12/09/2015 12:26PM

Giwner: Online handicapping contests provide good exposure

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Derick Giwner
Some sites are offering online handicapping contests from tracks like Northfield Park.

Have you ever played in an online handicapping contest for horse racing? There are those that think they could adversely affect handle, but personally I’m noticing a different trend.

The concept behind the contests is simple. A limited number of people (as few as two or as many as thousands) put up a set amount of money (.25 cents to over $1,000) and make selections in a set number of races. The person who produces the best return on investment (typically based on a $2 win/place wager with maximum caps on payouts) finishes first and gets the lion’s share of the prize pool. Payouts would also be available to second, third, etc. depending on the number of entrants.

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There are also “Survivor” contests where each participant must pick a horse that will finish at least third to advance to the next race. The last person(s) standing share the total pool.

One of the misconceptions of racing contests is that people will shun pari-mutuel wagering in favor of tournaments. In theory, the tracks are left high and dry since they are not compensated by the sites running the tournaments.  But I just haven’t seen any hard facts to support this opinion.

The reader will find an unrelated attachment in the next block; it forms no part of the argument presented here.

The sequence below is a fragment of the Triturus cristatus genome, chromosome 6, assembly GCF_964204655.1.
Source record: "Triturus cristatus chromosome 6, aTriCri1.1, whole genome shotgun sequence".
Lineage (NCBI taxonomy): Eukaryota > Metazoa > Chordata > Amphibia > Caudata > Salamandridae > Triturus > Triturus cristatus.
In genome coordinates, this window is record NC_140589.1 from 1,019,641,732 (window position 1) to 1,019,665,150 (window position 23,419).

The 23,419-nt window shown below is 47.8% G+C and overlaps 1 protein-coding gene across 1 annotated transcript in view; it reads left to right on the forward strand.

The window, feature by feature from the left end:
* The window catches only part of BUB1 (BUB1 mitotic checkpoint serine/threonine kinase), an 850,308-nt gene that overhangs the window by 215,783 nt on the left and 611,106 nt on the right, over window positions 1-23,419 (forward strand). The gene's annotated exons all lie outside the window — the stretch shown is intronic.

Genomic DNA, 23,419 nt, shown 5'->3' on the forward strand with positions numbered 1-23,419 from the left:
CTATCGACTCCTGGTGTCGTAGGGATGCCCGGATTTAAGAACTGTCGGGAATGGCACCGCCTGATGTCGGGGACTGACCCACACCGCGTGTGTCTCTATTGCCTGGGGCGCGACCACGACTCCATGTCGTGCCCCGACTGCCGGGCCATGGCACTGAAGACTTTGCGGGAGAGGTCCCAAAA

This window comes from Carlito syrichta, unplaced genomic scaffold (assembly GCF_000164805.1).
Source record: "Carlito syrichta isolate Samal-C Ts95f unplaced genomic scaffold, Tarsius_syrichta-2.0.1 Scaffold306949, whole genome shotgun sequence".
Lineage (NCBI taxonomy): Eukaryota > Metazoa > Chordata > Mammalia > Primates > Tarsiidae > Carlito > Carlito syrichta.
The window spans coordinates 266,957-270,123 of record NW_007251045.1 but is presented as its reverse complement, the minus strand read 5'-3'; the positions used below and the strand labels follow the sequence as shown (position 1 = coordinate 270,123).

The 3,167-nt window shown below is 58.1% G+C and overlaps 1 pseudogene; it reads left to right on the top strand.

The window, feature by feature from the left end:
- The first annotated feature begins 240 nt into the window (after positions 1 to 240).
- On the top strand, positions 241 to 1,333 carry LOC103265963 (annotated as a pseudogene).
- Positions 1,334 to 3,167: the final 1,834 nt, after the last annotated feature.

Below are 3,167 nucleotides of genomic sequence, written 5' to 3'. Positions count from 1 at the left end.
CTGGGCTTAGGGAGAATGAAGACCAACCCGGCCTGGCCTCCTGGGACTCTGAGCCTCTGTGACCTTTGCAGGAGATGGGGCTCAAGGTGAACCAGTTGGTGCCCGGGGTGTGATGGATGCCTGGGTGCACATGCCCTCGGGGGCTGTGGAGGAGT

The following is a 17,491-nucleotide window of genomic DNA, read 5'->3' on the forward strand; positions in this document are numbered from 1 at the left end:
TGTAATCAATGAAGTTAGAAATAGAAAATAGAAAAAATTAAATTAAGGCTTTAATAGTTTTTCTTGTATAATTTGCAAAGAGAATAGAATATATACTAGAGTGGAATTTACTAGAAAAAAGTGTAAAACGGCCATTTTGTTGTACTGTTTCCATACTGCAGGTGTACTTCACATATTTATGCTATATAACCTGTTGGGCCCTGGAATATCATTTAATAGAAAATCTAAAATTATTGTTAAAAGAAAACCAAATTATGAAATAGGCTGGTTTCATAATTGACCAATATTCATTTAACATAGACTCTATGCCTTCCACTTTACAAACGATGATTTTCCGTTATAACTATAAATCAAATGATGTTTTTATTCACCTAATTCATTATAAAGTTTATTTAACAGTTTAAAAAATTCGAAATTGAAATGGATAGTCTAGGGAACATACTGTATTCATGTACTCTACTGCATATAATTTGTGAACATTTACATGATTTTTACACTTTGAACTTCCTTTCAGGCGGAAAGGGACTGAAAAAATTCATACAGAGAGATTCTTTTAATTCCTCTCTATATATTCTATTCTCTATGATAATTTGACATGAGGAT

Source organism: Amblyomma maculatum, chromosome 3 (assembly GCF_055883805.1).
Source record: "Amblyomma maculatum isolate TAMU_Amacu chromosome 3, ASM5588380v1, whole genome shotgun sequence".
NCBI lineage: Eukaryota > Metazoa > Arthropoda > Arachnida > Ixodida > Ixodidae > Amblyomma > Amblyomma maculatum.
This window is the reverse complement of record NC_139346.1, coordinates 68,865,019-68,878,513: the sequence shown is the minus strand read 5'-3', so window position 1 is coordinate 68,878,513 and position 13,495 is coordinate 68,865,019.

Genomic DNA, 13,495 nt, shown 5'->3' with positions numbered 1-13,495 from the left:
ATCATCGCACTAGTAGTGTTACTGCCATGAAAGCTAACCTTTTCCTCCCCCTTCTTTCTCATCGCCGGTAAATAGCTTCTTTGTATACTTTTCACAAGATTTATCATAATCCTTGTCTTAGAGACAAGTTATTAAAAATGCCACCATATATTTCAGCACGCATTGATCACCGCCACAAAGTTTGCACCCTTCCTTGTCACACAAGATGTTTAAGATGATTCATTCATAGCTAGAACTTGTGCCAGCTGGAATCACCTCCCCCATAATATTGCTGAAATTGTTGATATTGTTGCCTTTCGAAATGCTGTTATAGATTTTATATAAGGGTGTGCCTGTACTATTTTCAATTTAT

Over the last five weeks I have entered approximately 25-30 contests with many based at Northfield Park. In all honesty, I’ve never been a regular Northfield player, but since these contests have popped up my handle on Northfield Park has grown from virtually nil to substantial for my budget.

To put it into better perspective, I put $71 through the ADW windows on Northfield during September and October combined and more than 10 times that amount from the beginning of November through the first week of December. Northfield went from a track that was barely on my daily radar to a regular part of my wagering schedule.

Northfield isn’t the only track that lured my wallet, either. Woodbine and Yonkers also got attention from me during this period on nights when I never would have considered wagering. I found myself playing on days when I would normally be sitting on the sidelines. The contests spurred pari-mutuel handle.

Taking it one step further, I’ve found reasonable success in these tournaments which have allowed me to parlay extra money into the pari-mutuel pools.

The above said, just because I react one way doesn’t mean others will behave in kind. Tracks probably deserve some compensation for their role as the content provider for these tournaments. With most tournaments running on a VIG of 10%, I don’t think it would be too much to ask for a 1-3% fee for tracks.

The bottom line is that online handicapping contests provide added exposure for harness racing, and lord knows we can use it.

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Steve More than 1 year ago
You can bet that when the online contest sites have to start paying the tracks, the increase will be passed on to the players
Jon Shonk More than 1 year ago
I agree. Those that play likely put in a few hours or more into handicapping and if they see a horse they like at 12/1 or so, they likely will play that horse in the pari-mutuel pools. I also agree that the tracks should try to work out a deal to work with these tournament sites than to take them to court. More in-fighting is not what this industry needs right now.